Libya? Really, Libya?

23 Mar

Surprise! We’re back to the Shock and Awe, knock-down-the-door, Tomahawk and JDAM war the US military in general, and Air Force and Navy in particular, like so much. Things are going swimmingly well in Libya because we’re still doing the parts we’re really good at. What comes next? If President Obama knows, he’s not saying, except that we won’t be in charge much longer (turns out the French never really were in charge after all, they just started the war first without talking to everyone). His War Powers Act clock is at 54 days and counting, but more on Obama’s failures in a moment.

Any public discussion of the fiasco in Libya seems to conform to a formula in three parts: two major – the question of whether to intervene, and the handling of the issue by the President – and one minor. Before I get to the major issues, let me dispense with the minor one.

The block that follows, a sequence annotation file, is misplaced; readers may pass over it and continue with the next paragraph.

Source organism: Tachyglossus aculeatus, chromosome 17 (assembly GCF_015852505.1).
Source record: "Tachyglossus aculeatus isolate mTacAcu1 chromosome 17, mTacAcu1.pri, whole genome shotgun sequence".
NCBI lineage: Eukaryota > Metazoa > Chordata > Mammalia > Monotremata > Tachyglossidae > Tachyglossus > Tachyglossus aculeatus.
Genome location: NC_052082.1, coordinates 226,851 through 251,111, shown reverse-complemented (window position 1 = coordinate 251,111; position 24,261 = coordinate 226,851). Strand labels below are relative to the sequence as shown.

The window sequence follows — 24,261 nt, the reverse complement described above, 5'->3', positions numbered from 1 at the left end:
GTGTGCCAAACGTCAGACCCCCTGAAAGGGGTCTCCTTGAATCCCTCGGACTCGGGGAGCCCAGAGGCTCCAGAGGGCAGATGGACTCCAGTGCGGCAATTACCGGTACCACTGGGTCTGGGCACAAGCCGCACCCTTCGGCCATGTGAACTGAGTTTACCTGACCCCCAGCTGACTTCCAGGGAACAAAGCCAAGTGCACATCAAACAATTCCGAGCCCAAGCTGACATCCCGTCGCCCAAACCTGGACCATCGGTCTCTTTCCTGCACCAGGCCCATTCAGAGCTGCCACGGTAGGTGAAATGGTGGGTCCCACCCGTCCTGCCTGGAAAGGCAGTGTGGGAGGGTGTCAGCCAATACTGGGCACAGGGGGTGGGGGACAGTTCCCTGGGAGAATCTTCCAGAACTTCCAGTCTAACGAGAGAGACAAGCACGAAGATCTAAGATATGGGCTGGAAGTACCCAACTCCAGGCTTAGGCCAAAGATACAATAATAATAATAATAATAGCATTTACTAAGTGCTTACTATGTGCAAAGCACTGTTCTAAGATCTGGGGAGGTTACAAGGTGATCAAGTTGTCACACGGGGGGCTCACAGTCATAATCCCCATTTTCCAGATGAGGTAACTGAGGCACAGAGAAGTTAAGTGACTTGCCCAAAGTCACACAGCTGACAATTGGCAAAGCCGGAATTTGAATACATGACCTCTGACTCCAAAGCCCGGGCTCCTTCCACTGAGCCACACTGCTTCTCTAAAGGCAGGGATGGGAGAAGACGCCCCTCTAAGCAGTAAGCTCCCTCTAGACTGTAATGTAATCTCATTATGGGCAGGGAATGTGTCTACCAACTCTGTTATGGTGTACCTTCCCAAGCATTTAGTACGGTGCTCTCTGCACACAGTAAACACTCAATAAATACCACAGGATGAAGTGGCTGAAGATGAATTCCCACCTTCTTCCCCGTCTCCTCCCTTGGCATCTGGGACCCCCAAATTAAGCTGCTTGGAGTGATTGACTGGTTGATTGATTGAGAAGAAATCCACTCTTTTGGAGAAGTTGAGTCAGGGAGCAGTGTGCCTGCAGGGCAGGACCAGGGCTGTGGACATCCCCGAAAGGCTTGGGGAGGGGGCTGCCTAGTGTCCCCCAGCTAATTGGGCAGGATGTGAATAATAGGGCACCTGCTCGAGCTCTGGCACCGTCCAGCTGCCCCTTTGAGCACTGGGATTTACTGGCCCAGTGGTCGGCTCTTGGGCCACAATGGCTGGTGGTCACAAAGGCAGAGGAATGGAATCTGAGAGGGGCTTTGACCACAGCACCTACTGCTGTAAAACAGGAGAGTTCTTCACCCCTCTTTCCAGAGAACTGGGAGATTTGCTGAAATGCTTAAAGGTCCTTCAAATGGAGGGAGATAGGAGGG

The most insignificant portion of this issue is the hypocrisy watch all observers find themselves under, as the spectre of Iraq still looms, and our national politics are still played under broad Obama|Bush banners. For the record, I was for our action in Bosnia and Kosovo, because genocide was not a potential, but an ongoing horror. I was for intervention in conflicts we never stepped into, such as Rwanda. I was for the “little wars” of Clinton, in Iraq and Afghanistan in 1998, and wanted even more action because trouble seemed on the horizon and violence was escalating (embassy bombings, the USS Cole after, etc). I was for the invasion of Afghanistan at the time, because I was pissed, pro-Iraq War at the start, and pro-Surge as the best possible way to extricate ourselves from a bad situation. But now? A final analysis is complicated, as is inevitable when a war is personalized, and you find yourself invested in a very non-academic way. Lately, I find myself a recovering interventionist.